What Is The Difference Between A Data Engineer And A Data Scientist

By Ben Rogojan

We recently did an AMA on Reddit. The most common question that came up was what is the difference between a data scientist and a data engineer. So we wanted to make a more in-depth post on the subject.

There are a lot of data specialist positions that sound similar and use similar tools so it can be difficult to know what the role of each role should do. In addition, smaller companies might be limited on how many data engineers or data scientists they can hire. This means that many times the specific tasks and goals might start to intermingle.

This can make it much more difficult to clearly differentiate the two roles. So we wanted to go over how the two positions were different by discussing the different goals, mindsets, tools and backgrounds data engineers and data scientists have.

Before we go into the difference we would like to make a quick preface. The truth is, many data scientists and data engineers will perform the tasks of other technical roles. A data scientists may need to develop an ETL and a data engineer might need to develop an API and front-end. So the distinctions we are pointing out below are just to make clear where the technical differences are.

by DataCamp


The goals of a data engineer are much more task and development focused. Data engineers build automated systems and model data structures to allow data to be efficiently processed. This means the goal of a data engineer is to create and develop tables and data pipelines to support analytical dashboards and other data customers (like data scientists, analysts, and other engineers). It’s similar to most engineers. There is a lot of designing, assumptions, limitations, and development that occurs in order to be able to perform a final task. Each design and solution having its own set of limitations, even if it all can perform the end task.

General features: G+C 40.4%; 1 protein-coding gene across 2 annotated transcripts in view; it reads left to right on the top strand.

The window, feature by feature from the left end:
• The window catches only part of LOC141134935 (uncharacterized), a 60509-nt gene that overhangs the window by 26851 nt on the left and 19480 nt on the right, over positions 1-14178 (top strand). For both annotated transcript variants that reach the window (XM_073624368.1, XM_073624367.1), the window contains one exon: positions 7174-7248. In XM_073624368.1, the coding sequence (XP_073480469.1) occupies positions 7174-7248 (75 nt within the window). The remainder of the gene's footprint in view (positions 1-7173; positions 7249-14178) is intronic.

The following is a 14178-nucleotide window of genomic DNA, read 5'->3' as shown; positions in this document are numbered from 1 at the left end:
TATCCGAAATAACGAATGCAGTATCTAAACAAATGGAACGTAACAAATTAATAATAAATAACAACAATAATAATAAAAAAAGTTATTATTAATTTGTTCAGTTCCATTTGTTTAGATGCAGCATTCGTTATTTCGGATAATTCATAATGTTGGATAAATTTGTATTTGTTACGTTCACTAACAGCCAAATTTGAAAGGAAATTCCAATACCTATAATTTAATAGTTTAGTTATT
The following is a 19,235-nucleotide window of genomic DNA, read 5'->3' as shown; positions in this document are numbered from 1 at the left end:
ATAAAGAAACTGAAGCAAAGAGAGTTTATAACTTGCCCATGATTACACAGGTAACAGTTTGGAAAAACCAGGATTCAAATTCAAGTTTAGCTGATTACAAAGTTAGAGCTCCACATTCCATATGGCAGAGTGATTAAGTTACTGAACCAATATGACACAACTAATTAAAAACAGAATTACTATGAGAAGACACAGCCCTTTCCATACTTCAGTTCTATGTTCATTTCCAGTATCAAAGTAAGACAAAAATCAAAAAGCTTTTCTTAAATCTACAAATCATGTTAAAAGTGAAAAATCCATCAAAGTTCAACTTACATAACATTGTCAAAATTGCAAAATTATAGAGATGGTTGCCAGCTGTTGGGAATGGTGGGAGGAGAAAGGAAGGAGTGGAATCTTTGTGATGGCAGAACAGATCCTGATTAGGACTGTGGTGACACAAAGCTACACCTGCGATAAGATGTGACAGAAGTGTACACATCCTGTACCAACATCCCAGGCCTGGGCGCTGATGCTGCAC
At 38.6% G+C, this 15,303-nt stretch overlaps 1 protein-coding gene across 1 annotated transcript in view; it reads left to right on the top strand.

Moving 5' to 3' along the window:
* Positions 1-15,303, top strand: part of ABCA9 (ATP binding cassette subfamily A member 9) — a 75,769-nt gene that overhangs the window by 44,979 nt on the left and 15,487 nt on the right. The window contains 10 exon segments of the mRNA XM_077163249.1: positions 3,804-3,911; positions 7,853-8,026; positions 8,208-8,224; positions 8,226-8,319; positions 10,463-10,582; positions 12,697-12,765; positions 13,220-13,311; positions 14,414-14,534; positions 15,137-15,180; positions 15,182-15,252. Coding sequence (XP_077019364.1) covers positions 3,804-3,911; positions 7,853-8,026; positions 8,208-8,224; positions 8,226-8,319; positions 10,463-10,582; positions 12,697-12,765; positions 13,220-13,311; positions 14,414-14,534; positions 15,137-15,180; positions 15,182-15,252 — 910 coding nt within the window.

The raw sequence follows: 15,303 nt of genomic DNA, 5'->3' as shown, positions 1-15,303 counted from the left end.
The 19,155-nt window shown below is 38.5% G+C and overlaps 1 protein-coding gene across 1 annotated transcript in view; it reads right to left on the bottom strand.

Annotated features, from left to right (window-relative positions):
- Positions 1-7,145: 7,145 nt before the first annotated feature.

In comparison, data scientists tend to be question focused. In the sense that they are looking for ways to reduce costs/increase profits, improve customer experience or business efficiencies. This means they need to ask and then answer questions ( ask a question, hypothesize and then conclude). So they need to ask questions like, what impacts patient readmission, would a customer spend more if shown an add like A vs. B, is there a faster route to deliver packages? Skipping over the rest of the process. The goal from here is to find an answer to whatever question is posed. It might be a final conclusion or to more questions. Throughout the process, data scientists analyze, gather support and can develop a conclusion to the question.


This is where things can get confusing. Data scientist and data engineers both often rely on python and SQL. However, how the two tech roles use these skills varies. Again, this ties back to the mindset differences. Python is a very robust language that has libraries that help manage operational tasks as well as analytical ones.